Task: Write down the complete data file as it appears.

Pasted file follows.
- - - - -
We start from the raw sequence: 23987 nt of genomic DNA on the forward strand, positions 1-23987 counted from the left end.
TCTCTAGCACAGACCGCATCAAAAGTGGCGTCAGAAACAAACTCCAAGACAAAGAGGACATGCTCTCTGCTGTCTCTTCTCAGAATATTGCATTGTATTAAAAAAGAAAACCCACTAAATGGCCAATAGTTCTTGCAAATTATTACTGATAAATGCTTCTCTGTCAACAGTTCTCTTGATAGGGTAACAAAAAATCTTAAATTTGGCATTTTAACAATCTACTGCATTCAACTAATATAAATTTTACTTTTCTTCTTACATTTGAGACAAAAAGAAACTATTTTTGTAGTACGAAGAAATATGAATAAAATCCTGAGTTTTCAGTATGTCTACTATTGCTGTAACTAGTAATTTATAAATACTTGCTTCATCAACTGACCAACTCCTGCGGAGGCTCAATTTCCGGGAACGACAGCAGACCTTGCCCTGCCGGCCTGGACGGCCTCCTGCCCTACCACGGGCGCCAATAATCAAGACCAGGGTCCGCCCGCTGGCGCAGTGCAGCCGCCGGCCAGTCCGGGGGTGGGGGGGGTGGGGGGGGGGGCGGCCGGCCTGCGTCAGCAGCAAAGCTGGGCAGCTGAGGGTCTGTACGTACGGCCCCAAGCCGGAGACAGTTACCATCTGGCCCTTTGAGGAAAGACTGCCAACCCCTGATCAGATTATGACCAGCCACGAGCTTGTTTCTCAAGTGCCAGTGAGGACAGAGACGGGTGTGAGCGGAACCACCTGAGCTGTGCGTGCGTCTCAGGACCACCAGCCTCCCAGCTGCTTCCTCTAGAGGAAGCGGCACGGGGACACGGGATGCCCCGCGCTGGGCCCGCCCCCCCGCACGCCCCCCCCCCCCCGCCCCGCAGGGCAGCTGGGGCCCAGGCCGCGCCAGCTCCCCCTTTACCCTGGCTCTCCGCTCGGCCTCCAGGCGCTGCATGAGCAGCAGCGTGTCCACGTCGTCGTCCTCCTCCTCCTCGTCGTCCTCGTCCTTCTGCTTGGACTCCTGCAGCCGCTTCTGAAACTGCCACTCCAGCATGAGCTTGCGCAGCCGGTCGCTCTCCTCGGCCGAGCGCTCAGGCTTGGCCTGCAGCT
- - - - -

We start from the raw sequence: 23987 nt of genomic DNA on the forward strand, positions 1-23987 counted from the left end.
TCTCTAGCACAGACCGCATCAAAAGTGGCGTCAGAAACAAACTCCAAGACAAAGAGGACATGCTCTCTGCTGTCTCTTCTCAGAATATTGCATTGTATTAAAAAAGAAAACCCACTAAATGGCCAATAGTTCTTGCAAATTATTACTGATAAATGCTTCTCTGTCAACAGTTCTCTTGATAGGGTAACAAAAAATCTTAAATTTGGCATTTTAACAATCTACTGCATTCAACTAATATAAATTTTACTTTTCTTCTTACATTTGAGACAAAAAGAAACTATTTTTGTAGTACGAAGAAATATGAATAAAATCCTGAGTTTTCAGTATGTCTACTATTGCTGTAACTAGTAATTTATAAATACTTGCTTCATCAACTGACCAACTCCTGCGGAGGCTCAATTTCCGGGAACGACAGCAGACCTTGCCCTGCCGGCCTGGACGGCCTCCTGCCCTACCACGGGCGCCAATAATCAAGACCAGGGTCCGCCCGCTGGCGCAGTGCAGCCGCCGGCCAGTCCGGGGGTGGGGGGGGTGGGGGGGGGGGCGGCCGGCCTGCGTCAGCAGCAAAGCTGGGCAGCTGAGGGTCTGTACGTACGGCCCCAAGCCGGAGACAGTTACCATCTGGCCCTTTGAGGAAAGACTGCCAACCCCTGATCAGATTATGACCAGCCACGAGCTTGTTTCTCAAGTGCCAGTGAGGACAGAGACGGGTGTGAGCGGAACCACCTGAGCTGTGCGTGCGTCTCAGGACCACCAGCCTCCCAGCTGCTTCCTCTAGAGGAAGCGGCACGGGGACACGGGATGCCCCGCGCTGGGCCCGCCCCCCCGCACGCCCCCCCCCCCCCGCCCCGCAGGGCAGCTGGGGCCCAGGCCGCGCCAGCTCCCCCTTTACCCTGGCTCTCCGCTCGGCCTCCAGGCGCTGCATGAGCAGCAGCGTGTCCACGTCGTCGTCCTCCTCCTCCTCGTCGTCCTCGTCCTTCTGCTTGGACTCCTGCAGCCGCTTCTGAAACTGCCACTCCAGCATGAGCTTGCGCAGCCGGTCGCTCTCCTCGGCCGAGCGCTCAGGCTTGGCCTGCAGCT